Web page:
HCAP has never been a coalition to my knowledge. During my involvement it was maintained and run by activists in their early to mid twenties along with some older folks on social assistance who may or may not live in public housing. The day-to-day operations of HCAP were mainly in the hands of the younger activists who were also often involved in organizing on campus or other projects. So folks were strapped for time from the get go. Many of these individuals had organized together for years and had developed a pretty fucked up group dymanic that scared many folks away. Meetings were always a drag. I almost always showed up drunk or stoned just to deal with the level of the bullshit that was normal. Basically, it was a group of younger anarchist folks trying to sort themselves out both politically and personally and alot of the time it was not pretty. By the time HCAP was about to die those who had invested the most time into the organization simply needed a break in order to grow both personally and politically. These are my observations and others may disagree based on their own experience. Posi, if you have any specific questions please ask them; I'm sure my summary leaves out tons and makes little sense.

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Sep 21 2009 08:26

smg, cheers for that. really useful reflections as we've been having discussions about the LCAP model in Brighton.

smg wrote:
because we acted as social workers we were treated as such and never really developed strong connections with the majority of folks we struggled with

apparently the way the CNT get around this is by having drop-in sessions after work, but instead of just taking on the case they stress they can't solve your problems for you, but will work with you to do so (helping research statutes or legal precedents, putting you in touch with contacts etc). in this way they try to resist becoming representatives acting on workers' behalf, but instead act as a catalyst for self-organisation. this is something we've discussed doing in Brighton - there is a long-running welfare rights advice drop-in, and the IWW used to do a workers' one when they existed here. we're probably not big enough to sustain it at the moment, because of the amount of effort it can take to do it properly, but it's good to hear others' experiences so we can try and avoid some of the pitfalls.

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Sep 21 2009 08:36

Yes, that's useful. It would probably be worth posting that as a library article - would you be happy with us doing that as it is, or would you like to make some changes?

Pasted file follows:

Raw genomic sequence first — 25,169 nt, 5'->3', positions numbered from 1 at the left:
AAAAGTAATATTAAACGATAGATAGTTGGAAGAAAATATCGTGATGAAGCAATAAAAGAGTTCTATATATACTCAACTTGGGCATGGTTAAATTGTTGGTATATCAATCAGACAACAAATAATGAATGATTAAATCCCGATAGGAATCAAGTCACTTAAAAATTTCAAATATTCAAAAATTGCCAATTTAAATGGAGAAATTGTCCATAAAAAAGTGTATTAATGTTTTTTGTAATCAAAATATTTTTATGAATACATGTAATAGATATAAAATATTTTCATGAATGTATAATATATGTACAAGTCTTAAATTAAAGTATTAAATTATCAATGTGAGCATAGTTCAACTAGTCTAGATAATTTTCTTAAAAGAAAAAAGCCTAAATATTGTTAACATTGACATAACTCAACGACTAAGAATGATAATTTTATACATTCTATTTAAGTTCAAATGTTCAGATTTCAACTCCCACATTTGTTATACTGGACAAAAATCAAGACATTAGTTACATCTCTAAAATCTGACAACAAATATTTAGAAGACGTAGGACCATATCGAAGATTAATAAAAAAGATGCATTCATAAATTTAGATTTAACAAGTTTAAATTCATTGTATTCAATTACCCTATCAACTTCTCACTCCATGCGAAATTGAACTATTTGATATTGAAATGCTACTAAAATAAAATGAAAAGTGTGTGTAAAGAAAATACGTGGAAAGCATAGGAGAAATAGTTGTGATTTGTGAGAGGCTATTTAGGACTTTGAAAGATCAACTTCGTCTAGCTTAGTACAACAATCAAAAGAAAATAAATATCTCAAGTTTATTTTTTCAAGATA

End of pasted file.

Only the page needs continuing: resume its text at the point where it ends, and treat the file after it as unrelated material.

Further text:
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Sep 21 2009 08:48
Joseph Kay wrote:
apparently the way the CNT get around this is by having drop-in sessions after work, but instead of just taking on the case they stress they can't solve your problems for you, but will work with you to do so

Yes, that's what we do too.

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Sep 21 2009 10:34

HCAP had drop-in hours but during these hours we very much became specialists in welfare/tenancy rights--social workers--rather than comrades in struggle. Folks would drop in and drop there problems off for us to solve. I think part of the problem with HCAP was that many of us doing advocacy work were very much "middle class" and saw what we were doing as charity, anarchist charity, but charity nonetheless.

888, how do you stress that you cannot solve people's problems but only work with them? How does this look on the ground? The cases that I felt were the most successful were the ones where I was not trying to solve someone's problem for them but we were working on it together and they provided much of the direction.

Steven, I would want to revise what I wrote pretty heavily if it was gonna to be part of the library. Bizcaz, who just joined the forums here and wrote the legal aid pamphlet, would also be an excellent person to comment on HCAP's history.

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Sep 21 2009 11:02

I was unable to attend the LCAP AGM the weekend before last (partially cos I'm leaving the country - and therefore the organisation - in 3 days), but in the last few months, I have sensed a definite move away from the casework model within LCAP. Our South East subgroup definitely argued against it (despite originally being in favour of it in theory) not only due to the labour-intensive, emotionally trying responsibility of a caseworker, but also cos of the alienating trend towards specialisation which pushes the caseworker towards "radical social work".

Now in LCAP (although regrettably not in SE yet) I see moves towards the establishment of service user groups which meet regularly to discuss their shared experiences and act in solidarity with each other. This has some potential in it IMO.

[/personal capacity]

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Sep 21 2009 15:48
smg wrote:
888, how do you stress that you cannot solve people's problems but only work with them? How does this look on the ground? The cases that I felt were the most successful were the ones where I was not trying to solve someone's problem for them but we were working on it together and they provided much of the direction.

Well I'm sure 888 could chime in with more recent info/opinion, but I'm going to make a stab at answering this question... SeaSol stresses in meeting with people who bring grievances and in all its literature that it is a group of people who have had individual problems with bosses and landlords before, and that it is through collective direct action against them that change can be won, and while it exists to help, the individual with the specific grievance must take the lead.
Also I think SeaSol avoids 'caseworker' burnout by having a more specific focus. It puts out posters to pull grievances based around wage theft, and work related issues and security deposit theft and repair issues ... (though, of late, focusing on workplace related grievances mostly). And it limits itself to the 'direct action' side of things... so if someone wants to pursue a more legal system tactic they can be pointed to resources for such, SeaSol does not walk people through the legal system like a 'caseworker" (as it seems HCAP did).